Tuesday, March 30, 2010

First Impression Notes From the March 30 Patient Centered Primary Care Collaborative's Stakeholder's Meeting

It's been a long but rewarding day. The Disease Management Care Blog attended the Patient Centered Primary Care Collaborative's Stakeholders' Working Group meeting at Washington D.C.'s Ronald Reagan Building. You can download most of the presentations here. While the DMCB will be reflecting on some of the Conference's more interesting speakers' over the next few days, here are some immediate insights:

The PCPCC has come a long way with an energetic and impressive leadership that has ably harnessed the talents of a cast of thousands. There was a sense of real momentum in the room.

The "Patient Centered Medical Home" clearly continues to be hot, not only because of its inclusion in health reform, but because conferences on the topic can now attract U.S. Surgeon Generals and National Coordinators for Health Information Technology. Surgeon General Benjamin extolled her many past ties to organized medicine and demonstrated her understanding of clinical practice in small town poverty, making the DMCB wonder why she wasn't more visible during the Administration's recent legislative travails. As for Dr. Blumenthal, the irony of his "I'm from the government and I'm here to help" doctors adopt meaningfully useful electronic records speech at the Reagan Center was almost too much for the DMCB to bear. Lots of coffee helped maintain focus.

There is a telling absence of breaking news about cost savings, a.k.a. claims expense reductions, a.k.a., bending the curve, a.k.a, return on investment from the medical home pilots. The focus on payment reform, blended capitation/fee-for-service/P4P/shared savings models and an interesting discussion on an alternative approach to reimbursement for measurable outcomes that are 'delegated' to medical homes made the DMCB suspect that the pilots have begun to run into the same issues that plagued early versions of the disease management industry. Hang in there says the DMCB. Not only is the science of cost analytics evolving, so is the patient centered medical home itself, including combined approaches that leverage the best of health information technology, value based insurance and modern versions of disease management. More on that in a later post.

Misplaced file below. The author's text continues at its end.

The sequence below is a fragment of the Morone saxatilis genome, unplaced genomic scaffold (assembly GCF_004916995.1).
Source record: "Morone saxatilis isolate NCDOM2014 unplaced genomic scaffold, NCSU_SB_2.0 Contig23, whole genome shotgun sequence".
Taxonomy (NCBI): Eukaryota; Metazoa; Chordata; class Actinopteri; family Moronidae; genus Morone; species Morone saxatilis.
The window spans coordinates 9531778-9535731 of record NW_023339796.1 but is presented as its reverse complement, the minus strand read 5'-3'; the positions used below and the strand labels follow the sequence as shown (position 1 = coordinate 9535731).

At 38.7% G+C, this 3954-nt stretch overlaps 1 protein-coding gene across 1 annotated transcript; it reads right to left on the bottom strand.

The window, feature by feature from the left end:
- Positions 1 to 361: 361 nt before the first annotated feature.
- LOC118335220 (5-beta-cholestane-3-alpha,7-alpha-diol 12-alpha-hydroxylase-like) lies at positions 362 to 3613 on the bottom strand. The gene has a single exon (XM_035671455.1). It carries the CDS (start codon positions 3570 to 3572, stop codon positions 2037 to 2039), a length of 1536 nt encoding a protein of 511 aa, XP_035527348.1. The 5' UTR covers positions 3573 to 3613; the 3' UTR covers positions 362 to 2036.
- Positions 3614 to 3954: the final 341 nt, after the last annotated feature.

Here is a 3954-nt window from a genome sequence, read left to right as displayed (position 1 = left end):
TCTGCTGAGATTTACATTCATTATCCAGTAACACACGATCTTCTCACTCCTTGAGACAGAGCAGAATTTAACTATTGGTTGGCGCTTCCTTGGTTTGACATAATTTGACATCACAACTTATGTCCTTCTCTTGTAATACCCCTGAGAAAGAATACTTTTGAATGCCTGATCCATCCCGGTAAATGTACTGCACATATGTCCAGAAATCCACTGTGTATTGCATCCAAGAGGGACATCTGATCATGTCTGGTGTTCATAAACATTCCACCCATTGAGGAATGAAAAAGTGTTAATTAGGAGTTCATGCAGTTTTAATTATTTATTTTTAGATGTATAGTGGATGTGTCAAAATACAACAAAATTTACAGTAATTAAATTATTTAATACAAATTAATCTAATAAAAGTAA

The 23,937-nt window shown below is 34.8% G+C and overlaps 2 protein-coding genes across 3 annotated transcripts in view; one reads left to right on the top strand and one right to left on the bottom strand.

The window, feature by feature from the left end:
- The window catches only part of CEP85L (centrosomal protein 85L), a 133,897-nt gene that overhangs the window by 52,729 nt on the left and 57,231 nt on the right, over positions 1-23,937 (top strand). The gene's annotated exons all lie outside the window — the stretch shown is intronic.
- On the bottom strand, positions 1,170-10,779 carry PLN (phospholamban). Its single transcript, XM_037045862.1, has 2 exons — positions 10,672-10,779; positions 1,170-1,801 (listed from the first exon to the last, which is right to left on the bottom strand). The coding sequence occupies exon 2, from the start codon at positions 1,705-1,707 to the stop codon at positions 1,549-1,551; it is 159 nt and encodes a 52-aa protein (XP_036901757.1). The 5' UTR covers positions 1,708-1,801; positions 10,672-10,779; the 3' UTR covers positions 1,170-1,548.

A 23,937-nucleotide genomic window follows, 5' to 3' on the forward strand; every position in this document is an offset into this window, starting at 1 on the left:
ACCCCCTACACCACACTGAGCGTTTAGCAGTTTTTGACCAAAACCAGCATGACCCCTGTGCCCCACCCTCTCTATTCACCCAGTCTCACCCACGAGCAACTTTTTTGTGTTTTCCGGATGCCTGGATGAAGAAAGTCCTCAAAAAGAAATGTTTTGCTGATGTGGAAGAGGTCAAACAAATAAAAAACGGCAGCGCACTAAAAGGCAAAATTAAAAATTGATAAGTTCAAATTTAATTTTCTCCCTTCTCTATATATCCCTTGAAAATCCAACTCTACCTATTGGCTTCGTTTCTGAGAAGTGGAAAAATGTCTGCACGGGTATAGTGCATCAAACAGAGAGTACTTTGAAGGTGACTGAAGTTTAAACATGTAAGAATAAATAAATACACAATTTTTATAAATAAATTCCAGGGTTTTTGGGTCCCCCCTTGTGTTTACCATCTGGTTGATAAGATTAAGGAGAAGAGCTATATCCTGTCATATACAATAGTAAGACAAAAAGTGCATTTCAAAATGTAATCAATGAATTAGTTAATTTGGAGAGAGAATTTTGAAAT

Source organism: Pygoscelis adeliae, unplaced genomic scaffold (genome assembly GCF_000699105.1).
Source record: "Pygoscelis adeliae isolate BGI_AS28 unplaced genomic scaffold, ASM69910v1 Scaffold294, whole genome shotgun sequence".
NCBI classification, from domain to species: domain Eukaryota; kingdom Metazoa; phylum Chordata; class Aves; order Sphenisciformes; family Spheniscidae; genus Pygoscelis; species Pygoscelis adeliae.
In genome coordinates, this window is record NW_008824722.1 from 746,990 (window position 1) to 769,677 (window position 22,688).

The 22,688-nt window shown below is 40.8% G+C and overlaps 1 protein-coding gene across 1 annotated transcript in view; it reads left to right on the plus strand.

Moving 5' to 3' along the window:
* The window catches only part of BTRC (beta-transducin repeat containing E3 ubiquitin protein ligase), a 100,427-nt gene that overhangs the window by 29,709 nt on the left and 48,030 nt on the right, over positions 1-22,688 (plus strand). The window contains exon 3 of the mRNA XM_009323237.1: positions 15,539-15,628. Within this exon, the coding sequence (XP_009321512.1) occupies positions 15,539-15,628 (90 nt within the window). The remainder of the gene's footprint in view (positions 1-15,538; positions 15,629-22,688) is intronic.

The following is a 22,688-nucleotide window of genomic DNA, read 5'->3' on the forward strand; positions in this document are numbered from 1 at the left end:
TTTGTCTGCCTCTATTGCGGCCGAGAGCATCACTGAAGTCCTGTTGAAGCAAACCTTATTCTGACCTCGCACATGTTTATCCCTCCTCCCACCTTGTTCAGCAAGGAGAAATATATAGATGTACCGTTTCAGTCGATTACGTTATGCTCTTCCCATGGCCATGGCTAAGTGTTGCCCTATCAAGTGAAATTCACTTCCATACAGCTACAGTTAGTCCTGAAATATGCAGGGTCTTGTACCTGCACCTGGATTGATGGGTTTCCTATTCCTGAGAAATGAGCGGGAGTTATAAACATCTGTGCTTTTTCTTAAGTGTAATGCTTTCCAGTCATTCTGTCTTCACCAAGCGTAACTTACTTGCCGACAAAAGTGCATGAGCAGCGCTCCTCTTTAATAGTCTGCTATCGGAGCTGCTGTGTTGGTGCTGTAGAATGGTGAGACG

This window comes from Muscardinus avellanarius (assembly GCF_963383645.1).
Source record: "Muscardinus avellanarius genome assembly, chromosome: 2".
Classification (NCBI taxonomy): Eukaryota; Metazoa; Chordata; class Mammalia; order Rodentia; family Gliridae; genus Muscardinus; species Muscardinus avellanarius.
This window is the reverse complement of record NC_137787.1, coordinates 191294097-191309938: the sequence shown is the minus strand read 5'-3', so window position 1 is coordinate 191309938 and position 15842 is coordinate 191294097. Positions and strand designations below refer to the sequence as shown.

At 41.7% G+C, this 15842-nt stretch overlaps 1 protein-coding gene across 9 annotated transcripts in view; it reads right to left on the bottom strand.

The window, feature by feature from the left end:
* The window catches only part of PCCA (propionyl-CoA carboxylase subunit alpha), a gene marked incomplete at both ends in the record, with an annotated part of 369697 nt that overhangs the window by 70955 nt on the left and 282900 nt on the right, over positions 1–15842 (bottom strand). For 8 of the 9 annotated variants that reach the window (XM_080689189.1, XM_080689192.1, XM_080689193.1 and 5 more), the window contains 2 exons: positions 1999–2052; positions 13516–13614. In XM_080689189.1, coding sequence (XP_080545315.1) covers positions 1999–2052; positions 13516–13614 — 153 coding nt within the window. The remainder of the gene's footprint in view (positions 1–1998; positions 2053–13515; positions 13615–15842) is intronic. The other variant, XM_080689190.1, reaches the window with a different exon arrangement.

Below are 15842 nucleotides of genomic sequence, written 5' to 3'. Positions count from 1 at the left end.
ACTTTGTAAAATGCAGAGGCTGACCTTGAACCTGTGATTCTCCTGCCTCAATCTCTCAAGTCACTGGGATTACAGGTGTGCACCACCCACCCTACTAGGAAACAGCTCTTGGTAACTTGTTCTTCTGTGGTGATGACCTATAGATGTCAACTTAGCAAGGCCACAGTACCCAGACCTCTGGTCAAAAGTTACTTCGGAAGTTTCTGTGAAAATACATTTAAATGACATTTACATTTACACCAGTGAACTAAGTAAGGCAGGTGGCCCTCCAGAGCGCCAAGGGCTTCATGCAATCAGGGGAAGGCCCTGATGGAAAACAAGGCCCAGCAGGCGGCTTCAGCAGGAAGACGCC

The not-for-profit community health plans, represented by ACHP, also have yet to demonstrate hard savings from their PCMH initiatives, but there are some promising "early indicators." The DMCB also does not blame ACHP or its members for being annoyed at being swept up in the anti-insurer bombast of Ms. Sebelius.

Last but not least, the language of "Patient Centered Medical Homes" may have shifted away from jargon about 'the medical home' to rhetoric about "patient centeredness." This sometimes drifted into a parallel universe of perfectly-practiced medicine, special PCP-patient intimacy, appointments whenever wanted, limitless access to caring specialists and virtuous declines in health care costs. It also included, and the DMCB is not making this up, being a role model for "student-centered schools." The DMCB endorses the concept and votes for commuter-centered DC Metro trains, working wireless-centered wirelessness at last night's cheapo hotel and, as always, DMCB-centered spousing.

This means that in workplace meetings, conferences and career laddering sword-play with colleagues, the thousands of regular DMCB readers once again have a critical advantage. You can once again demonstrate your complete mastery of this topic by minimizing use of 'medical home' in favor of the much preferred term 'patient centeredness':

Incorrect: "This initiative is designed to promote quality and consumer value by leveraging the principles of the medical home in our network!"

Correct: "This initiative will capitalize on consumerism, leading to heightened health care value by focusing on patient centeredness in our network!"

1 comment:

Unknown said...

I don't know about DC metro trains, but NJ Transit has figured out patience-centric, on account of the delays into NY City. Thanks for brightening my day.